Pool Calculator: How Much Water Is In Your Pool?
Whoa, hold on there! Before you just go pouring chlorine and a bunch of other chemicals into your pool willy nilly, you need to know how much to use. It makes sense, right? When you do a small load of laundry, you only need a small amount of detergent. More clothes and more water require more detergent. It’s the same with your pool. The more water it holds, the more chemicals you’ll need to keep it clean and swimmable.
It’s always a good idea to follow the manufacturer’s instructions when adding chemicals to your pool water. But those instructions only work if you know how much water your pool holds. And if you don’t already know that, it’s time to break out the pool calculator.
Table of Contents
- 1 A Pool Calculator Makes Your Life Easier
- 2 How to Calculate Pool Volume
- 3 Pool Volume Calculation Basics
- 4 Rectangular or Square Pool Volume
- 5 Constant Depth
- 6 Variable Depths with a Gradual Slope
- 7 Variable Depths with a Drop-Off
- 8 Round Pool Volume
- 9 Uneven Measurements
- 10 Irregularly Shaped Pool Volume
- 11 Done With Numbers? Call in a Pro!
- 12 How Does Your Pool Measure Up?
A Pool Calculator Makes Your Life Easier
Luckily for you, lots of people have been maintaining pools for decades now. This means they’ve navigated the pitfalls and figured some things out so you don’t have to. That includes adding chemicals to your pool.
The necessary amounts of chlorine, pH increaser, shock, and any other chemical you use to care for your pool have all been figured out based on water volume. Even if it’s not just a rectangle or a circle, all you have to do is plug your pool’s measurements into a mathematical formula to get the volume.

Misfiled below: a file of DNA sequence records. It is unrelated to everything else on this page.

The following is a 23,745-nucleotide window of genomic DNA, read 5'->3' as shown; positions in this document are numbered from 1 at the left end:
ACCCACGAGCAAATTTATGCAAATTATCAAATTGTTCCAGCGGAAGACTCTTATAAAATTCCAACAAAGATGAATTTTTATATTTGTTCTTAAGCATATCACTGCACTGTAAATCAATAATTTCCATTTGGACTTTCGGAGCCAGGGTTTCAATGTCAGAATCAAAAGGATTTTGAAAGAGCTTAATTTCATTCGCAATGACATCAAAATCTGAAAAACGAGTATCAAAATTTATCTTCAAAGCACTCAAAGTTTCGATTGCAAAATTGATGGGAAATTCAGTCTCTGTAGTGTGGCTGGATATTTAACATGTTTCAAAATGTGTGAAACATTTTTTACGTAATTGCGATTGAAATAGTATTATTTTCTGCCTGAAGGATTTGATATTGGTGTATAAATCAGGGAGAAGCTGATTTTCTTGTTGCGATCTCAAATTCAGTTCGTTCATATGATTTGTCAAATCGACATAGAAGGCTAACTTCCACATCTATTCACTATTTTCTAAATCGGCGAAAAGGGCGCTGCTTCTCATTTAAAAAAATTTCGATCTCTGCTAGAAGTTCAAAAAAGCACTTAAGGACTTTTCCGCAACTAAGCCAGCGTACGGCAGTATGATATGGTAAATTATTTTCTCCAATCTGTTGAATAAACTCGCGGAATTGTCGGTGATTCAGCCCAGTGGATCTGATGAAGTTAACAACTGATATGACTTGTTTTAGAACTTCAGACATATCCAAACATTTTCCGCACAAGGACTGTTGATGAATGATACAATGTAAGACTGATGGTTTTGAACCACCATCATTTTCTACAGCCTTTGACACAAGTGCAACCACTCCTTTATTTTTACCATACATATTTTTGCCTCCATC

But if you’re not into math or, as we like to call it, numerical torture, you can just as easily plug those numbers into a pool calculator and let it do the work for you.
How to Calculate Pool Volume
Before you do any math or use a pool calculator, you can also just use this quick-reference chart. Just be aware that the measurements and amounts may not be exact, depending on your pool’s size, and you’ll always get a better result if you measure your pool yourself.
To use your pool’s exact measurements, you can also use our pool calculator. It rounds up just a bit, which will make chemical calculations easier. But don’t worry. It’s not enough to throw the chemistry balance off.
Pool Volume Calculation Basics
In order to measure your pool’s volume, you’ll need a handful of basic equation elements.
Pi: 3.14 constant
And just in case geometry class was a while ago for you, a few basic formulae to calculate area:
Area of a Square or Rectangle: A = L × W
Area of a Right Triangle: A = (L × W) ÷ 2
Area of a Circle: A = Pi × r2
In order to calculate cubic volume, you’ll need to include the pool’s depth as well as the surface area. To ensure those calculations are correct, divide your pool into sections by depth (shallow end, deep end).
Another key part of your equations is this: One cubic foot of water contains 7.5 gallons. So in order to determine the total number of gallons your pool holds, you’ll first determine the cubic feet measurement of your pool, then multiply that number by 7.5 to find the volume.
Rectangular or Square Pool Volume
How you calculate volume will depend on how the bottom of your pool is laid out.
If your pool has only one depth, you’ll measure the length and width to calculate the surface area of the pool. Then you’ll multiply that number by the depth to calculate the volume in cubic feet. Then multiply that figure by 7.5 to calculate the volume of the pool in gallons.
L × W × D × 7.5 = V (in gallons)
So if your pool is 32 feet long, 16 feet wide, and 4 feet deep:
32 × 16 × 4 × 7.5 = 15,360 gallons
Variable Depths with a Gradual Slope
If your pool has more than one depth (shallow end, deep end), you’ll need to do a little more math. First, determine the pool’s average depth. To do this, add the shallow end depth to the deep end depth, and divide by 2.
(shallow D + deep D) ÷ 2 = average D (in feet)
For example, let’s say your pool’s shallow end is 3 feet, and the deep end is 9 feet:
(3 + 9) ÷ 2 = 6 feet (average depth)
Next, measure the length and width to calculate the surface area of the pool. Then you’ll multiply that number by the average depth to calculate the volume in cubic feet. Then multiply that figure by 7.5 to calculate the volume of the pool in gallons.